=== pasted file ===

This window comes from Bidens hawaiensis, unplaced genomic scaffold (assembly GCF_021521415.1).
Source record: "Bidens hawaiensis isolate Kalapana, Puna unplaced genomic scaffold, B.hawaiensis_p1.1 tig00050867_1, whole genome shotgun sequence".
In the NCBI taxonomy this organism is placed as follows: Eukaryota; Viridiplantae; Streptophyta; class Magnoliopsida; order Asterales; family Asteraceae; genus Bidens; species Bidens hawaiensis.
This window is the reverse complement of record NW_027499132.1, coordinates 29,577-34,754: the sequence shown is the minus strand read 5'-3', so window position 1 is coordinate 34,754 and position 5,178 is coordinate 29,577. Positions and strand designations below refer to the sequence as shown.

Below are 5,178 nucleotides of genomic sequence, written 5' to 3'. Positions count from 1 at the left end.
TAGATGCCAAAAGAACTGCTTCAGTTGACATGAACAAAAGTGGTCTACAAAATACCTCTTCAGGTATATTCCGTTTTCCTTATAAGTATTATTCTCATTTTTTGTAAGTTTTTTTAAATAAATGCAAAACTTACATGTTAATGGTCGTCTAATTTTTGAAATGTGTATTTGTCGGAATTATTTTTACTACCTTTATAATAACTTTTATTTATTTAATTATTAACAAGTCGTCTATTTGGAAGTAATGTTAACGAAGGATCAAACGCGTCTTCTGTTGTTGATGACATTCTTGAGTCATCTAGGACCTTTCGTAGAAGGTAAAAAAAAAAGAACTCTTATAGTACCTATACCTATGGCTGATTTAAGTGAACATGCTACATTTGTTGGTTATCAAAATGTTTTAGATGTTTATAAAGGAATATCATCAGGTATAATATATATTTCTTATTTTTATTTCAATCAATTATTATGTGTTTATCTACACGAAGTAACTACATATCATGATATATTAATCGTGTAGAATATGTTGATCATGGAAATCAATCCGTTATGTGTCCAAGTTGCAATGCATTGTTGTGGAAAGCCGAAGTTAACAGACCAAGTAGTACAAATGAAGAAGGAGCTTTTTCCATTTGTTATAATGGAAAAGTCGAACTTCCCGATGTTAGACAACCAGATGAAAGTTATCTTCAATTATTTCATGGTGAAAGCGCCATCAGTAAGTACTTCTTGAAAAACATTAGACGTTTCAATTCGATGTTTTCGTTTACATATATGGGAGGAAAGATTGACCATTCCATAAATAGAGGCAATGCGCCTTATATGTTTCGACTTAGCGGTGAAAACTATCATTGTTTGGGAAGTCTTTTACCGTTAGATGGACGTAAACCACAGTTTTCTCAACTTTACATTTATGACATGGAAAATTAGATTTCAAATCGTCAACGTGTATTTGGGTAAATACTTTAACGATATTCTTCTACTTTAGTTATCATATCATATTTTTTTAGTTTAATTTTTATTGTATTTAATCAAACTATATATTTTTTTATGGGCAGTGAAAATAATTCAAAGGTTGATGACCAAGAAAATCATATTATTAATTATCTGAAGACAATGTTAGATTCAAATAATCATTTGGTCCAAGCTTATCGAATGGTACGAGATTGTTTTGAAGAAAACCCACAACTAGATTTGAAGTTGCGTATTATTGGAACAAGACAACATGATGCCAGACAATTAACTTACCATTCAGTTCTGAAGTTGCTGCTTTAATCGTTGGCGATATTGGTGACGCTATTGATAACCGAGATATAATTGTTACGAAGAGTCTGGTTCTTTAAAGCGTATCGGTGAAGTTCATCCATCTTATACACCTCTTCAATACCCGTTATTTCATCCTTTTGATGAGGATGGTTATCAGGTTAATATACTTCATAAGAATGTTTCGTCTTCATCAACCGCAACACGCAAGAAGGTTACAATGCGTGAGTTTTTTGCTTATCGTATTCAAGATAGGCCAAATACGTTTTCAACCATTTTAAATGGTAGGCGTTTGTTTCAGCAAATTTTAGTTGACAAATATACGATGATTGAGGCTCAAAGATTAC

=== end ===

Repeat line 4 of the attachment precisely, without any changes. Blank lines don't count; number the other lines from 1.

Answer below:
This window is the reverse complement of record NW_027499132.1, coordinates 29,577-34,754: the sequence shown is the minus strand read 5'-3', so window position 1 is coordinate 34,754 and position 5,178 is coordinate 29,577. Positions and strand designations below refer to the sequence as shown.